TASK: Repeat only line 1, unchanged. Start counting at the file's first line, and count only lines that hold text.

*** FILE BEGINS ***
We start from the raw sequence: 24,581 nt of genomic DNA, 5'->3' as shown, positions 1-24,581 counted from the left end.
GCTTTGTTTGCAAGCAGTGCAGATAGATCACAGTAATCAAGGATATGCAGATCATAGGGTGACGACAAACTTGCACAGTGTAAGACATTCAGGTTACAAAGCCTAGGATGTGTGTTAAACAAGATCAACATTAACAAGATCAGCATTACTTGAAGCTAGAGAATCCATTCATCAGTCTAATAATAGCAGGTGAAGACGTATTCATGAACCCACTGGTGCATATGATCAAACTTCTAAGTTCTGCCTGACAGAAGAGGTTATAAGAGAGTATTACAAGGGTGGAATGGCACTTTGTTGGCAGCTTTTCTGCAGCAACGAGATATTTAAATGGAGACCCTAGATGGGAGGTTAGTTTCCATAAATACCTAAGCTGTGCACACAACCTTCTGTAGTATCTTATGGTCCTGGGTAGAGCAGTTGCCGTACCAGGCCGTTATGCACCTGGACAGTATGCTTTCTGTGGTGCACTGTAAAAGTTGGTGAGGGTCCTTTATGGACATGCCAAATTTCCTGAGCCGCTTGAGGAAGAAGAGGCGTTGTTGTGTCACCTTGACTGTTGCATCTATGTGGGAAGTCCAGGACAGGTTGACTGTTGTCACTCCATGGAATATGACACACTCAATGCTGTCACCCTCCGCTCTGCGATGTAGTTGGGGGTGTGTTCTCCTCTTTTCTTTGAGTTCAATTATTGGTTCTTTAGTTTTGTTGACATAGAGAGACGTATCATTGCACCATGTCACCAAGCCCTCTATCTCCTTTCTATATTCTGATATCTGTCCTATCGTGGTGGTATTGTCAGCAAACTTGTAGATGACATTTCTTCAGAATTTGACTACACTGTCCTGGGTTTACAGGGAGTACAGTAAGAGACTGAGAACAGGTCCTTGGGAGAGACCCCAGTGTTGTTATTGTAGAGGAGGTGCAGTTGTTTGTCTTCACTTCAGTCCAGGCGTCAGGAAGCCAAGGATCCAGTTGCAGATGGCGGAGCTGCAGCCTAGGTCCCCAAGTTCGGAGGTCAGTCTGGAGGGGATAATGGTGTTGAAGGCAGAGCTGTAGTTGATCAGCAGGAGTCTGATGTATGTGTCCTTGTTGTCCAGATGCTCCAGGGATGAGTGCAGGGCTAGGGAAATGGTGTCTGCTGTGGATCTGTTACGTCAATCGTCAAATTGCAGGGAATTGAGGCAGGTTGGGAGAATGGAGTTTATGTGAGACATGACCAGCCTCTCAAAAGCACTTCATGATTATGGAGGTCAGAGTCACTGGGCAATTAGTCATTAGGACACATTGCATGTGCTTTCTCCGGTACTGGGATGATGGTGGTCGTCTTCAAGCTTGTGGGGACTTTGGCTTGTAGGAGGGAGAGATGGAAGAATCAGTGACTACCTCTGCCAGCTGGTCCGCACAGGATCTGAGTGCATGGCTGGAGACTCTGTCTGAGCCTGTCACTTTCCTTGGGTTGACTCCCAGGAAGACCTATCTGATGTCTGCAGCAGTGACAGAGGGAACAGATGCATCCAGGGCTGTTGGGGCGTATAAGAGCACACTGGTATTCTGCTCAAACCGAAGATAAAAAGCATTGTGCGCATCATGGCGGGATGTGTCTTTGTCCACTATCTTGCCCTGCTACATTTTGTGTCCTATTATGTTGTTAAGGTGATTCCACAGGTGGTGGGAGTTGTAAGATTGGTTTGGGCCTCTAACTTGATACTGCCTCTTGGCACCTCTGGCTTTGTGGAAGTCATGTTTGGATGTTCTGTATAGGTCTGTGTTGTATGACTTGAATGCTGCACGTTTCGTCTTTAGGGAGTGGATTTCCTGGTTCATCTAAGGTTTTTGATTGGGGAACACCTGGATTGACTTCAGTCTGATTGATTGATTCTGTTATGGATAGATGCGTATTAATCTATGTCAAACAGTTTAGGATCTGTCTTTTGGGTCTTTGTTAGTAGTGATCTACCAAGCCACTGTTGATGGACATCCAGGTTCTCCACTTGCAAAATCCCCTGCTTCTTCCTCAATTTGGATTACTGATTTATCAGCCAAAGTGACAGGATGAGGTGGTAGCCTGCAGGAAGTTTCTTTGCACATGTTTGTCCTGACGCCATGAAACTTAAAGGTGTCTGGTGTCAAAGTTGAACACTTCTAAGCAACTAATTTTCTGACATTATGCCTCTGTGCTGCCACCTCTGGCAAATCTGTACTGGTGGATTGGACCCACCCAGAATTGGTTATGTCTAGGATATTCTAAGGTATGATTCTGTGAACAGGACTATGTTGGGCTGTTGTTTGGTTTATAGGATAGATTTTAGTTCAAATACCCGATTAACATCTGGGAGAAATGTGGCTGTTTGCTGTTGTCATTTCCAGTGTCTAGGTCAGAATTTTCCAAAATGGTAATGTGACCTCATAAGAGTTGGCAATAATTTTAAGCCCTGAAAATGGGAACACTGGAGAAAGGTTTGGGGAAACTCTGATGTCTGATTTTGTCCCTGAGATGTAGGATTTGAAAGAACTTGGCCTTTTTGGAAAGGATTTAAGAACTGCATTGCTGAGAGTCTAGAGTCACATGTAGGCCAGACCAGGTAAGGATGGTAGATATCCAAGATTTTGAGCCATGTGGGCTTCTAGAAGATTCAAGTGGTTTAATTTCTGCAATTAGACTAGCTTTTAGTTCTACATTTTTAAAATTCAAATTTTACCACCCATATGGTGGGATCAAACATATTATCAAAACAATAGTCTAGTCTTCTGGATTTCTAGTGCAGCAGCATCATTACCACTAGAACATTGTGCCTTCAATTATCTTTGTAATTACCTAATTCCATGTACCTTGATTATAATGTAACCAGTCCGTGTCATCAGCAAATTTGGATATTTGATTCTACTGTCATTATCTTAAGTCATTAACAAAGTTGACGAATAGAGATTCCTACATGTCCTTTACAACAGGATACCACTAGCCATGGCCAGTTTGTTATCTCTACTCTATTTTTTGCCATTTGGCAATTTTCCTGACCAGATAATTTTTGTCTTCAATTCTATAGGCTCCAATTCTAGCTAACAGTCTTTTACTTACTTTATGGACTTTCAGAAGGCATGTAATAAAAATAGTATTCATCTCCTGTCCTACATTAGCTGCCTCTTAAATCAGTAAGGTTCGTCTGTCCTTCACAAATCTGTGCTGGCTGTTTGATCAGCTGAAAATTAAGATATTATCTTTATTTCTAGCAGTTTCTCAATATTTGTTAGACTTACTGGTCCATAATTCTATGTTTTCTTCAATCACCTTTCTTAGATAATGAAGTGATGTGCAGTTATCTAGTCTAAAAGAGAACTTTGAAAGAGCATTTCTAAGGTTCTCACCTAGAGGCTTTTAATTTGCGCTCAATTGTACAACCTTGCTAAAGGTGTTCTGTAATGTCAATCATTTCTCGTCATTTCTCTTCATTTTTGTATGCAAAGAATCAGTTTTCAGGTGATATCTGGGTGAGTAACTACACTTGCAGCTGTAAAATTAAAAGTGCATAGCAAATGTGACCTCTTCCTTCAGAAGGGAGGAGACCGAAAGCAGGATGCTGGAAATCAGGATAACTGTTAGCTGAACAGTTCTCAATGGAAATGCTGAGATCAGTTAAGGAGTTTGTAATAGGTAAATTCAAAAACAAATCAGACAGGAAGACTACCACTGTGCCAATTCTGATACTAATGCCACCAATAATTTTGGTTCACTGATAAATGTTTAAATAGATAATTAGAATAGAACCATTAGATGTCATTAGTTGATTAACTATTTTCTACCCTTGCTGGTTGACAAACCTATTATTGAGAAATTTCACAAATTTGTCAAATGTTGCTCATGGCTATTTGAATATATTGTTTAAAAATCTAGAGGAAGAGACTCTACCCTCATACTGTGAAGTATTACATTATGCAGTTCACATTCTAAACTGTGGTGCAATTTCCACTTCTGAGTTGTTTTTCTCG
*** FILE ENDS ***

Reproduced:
We start from the raw sequence: 24,581 nt of genomic DNA, 5'->3' as shown, positions 1-24,581 counted from the left end.